News & Updates
What are durable surfaces?
What effect does a footstep have? The answer is, it depends. A footstep means different things to a tree sapling and meadow grass, to leaf litter and cryptobiotic soil, to a gravel riverbank and rain forest moss.
Unfortunately, trampling causes vegetation damage and soil erosion in virtually every environment. Recovery that takes a year in the southern Appalachians might require 25 years or more in Glacier National Park, MT. Other impacts are also possible. Most pristine soils contain animals that live or feed on decaying plants. Trampling destroys habitat for these insects, earthworms, mollusks and snails, as well as the fungi that fertilize the soil and help make re-growth possible. Vegetation protects underlying soils. Once plant growth is destroyed, erosion can continue with or without further use.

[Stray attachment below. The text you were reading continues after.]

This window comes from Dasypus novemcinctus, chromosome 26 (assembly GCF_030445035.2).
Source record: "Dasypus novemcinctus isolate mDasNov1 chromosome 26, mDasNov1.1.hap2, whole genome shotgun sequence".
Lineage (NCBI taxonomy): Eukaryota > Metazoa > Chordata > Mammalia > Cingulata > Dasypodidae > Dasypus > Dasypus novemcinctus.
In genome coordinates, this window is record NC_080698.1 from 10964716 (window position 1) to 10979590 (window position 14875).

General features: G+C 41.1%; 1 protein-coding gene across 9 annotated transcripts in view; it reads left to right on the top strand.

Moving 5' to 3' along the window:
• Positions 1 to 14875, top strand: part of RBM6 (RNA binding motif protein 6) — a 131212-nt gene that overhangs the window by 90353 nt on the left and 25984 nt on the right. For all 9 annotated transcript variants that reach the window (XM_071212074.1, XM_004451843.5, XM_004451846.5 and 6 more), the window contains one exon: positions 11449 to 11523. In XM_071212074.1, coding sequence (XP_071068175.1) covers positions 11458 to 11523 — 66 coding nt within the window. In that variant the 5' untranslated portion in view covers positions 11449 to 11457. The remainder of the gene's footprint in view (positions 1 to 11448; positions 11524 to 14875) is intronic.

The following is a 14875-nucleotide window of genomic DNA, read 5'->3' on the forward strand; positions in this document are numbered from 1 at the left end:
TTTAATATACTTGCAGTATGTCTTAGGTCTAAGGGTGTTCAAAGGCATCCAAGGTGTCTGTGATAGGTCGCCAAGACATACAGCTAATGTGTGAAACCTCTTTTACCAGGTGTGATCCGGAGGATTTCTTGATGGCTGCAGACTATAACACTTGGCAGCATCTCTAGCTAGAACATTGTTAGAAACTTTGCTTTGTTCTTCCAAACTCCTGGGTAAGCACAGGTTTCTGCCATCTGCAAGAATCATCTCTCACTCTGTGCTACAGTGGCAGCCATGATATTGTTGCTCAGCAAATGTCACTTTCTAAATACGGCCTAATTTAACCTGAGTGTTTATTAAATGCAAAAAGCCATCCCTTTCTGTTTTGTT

Wherever you travel and camp, use surfaces that are resistant to impact such as rock out-crops, sand, gravel, dry grasses, snow or water. Dry grasses and sedges (which resemble grasses) are naturally durable due to their hardy root structures and flexible stems.
(The above text was adapted from the North America Skills & Ethic book)
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